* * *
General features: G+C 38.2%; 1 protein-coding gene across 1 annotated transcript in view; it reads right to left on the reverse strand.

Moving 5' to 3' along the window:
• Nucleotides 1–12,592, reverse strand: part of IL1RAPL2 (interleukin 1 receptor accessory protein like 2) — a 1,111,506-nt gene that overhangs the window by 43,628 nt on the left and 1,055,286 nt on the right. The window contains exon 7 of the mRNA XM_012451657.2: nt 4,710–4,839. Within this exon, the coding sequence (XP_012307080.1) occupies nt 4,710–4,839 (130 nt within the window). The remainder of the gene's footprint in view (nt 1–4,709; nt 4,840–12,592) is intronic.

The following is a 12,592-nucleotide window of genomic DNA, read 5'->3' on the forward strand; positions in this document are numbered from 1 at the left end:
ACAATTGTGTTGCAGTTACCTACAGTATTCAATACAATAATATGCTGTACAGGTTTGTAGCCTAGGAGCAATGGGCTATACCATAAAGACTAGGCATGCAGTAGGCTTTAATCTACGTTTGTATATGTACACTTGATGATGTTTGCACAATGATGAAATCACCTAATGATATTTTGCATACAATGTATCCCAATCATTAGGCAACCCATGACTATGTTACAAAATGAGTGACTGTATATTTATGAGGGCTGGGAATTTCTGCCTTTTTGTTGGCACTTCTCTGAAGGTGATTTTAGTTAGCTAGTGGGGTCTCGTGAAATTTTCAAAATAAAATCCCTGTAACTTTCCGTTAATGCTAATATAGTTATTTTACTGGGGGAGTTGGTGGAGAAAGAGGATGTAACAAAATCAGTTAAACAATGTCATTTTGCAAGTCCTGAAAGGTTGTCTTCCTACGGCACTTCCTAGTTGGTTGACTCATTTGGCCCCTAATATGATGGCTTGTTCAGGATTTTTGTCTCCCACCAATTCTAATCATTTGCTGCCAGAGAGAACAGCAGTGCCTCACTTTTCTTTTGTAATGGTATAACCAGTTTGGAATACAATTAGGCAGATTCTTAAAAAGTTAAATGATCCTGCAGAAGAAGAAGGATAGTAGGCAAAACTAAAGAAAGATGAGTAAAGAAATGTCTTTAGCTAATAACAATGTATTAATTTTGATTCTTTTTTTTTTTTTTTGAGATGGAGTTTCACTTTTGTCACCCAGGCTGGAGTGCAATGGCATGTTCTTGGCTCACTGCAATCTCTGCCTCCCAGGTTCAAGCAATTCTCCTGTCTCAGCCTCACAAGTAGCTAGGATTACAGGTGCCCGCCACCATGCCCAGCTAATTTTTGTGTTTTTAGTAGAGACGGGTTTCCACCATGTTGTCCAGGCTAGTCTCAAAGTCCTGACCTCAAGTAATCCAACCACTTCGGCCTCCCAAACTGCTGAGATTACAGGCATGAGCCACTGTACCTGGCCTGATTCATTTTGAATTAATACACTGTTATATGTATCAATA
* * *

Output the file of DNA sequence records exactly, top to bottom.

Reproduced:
General features: G+C 38.2%; 1 protein-coding gene across 1 annotated transcript in view; it reads right to left on the reverse strand.

Moving 5' to 3' along the window:
• Nucleotides 1–12,592, reverse strand: part of IL1RAPL2 (interleukin 1 receptor accessory protein like 2) — a 1,111,506-nt gene that overhangs the window by 43,628 nt on the left and 1,055,286 nt on the right. The window contains exon 7 of the mRNA XM_012451657.2: nt 4,710–4,839. Within this exon, the coding sequence (XP_012307080.1) occupies nt 4,710–4,839 (130 nt within the window). The remainder of the gene's footprint in view (nt 1–4,709; nt 4,840–12,592) is intronic.

The following is a 12,592-nucleotide window of genomic DNA, read 5'->3' on the forward strand; positions in this document are numbered from 1 at the left end:
ACAATTGTGTTGCAGTTACCTACAGTATTCAATACAATAATATGCTGTACAGGTTTGTAGCCTAGGAGCAATGGGCTATACCATAAAGACTAGGCATGCAGTAGGCTTTAATCTACGTTTGTATATGTACACTTGATGATGTTTGCACAATGATGAAATCACCTAATGATATTTTGCATACAATGTATCCCAATCATTAGGCAACCCATGACTATGTTACAAAATGAGTGACTGTATATTTATGAGGGCTGGGAATTTCTGCCTTTTTGTTGGCACTTCTCTGAAGGTGATTTTAGTTAGCTAGTGGGGTCTCGTGAAATTTTCAAAATAAAATCCCTGTAACTTTCCGTTAATGCTAATATAGTTATTTTACTGGGGGAGTTGGTGGAGAAAGAGGATGTAACAAAATCAGTTAAACAATGTCATTTTGCAAGTCCTGAAAGGTTGTCTTCCTACGGCACTTCCTAGTTGGTTGACTCATTTGGCCCCTAATATGATGGCTTGTTCAGGATTTTTGTCTCCCACCAATTCTAATCATTTGCTGCCAGAGAGAACAGCAGTGCCTCACTTTTCTTTTGTAATGGTATAACCAGTTTGGAATACAATTAGGCAGATTCTTAAAAAGTTAAATGATCCTGCAGAAGAAGAAGGATAGTAGGCAAAACTAAAGAAAGATGAGTAAAGAAATGTCTTTAGCTAATAACAATGTATTAATTTTGATTCTTTTTTTTTTTTTTTGAGATGGAGTTTCACTTTTGTCACCCAGGCTGGAGTGCAATGGCATGTTCTTGGCTCACTGCAATCTCTGCCTCCCAGGTTCAAGCAATTCTCCTGTCTCAGCCTCACAAGTAGCTAGGATTACAGGTGCCCGCCACCATGCCCAGCTAATTTTTGTGTTTTTAGTAGAGACGGGTTTCCACCATGTTGTCCAGGCTAGTCTCAAAGTCCTGACCTCAAGTAATCCAACCACTTCGGCCTCCCAAACTGCTGAGATTACAGGCATGAGCCACTGTACCTGGCCTGATTCATTTTGAATTAATACACTGTTATATGTATCAATA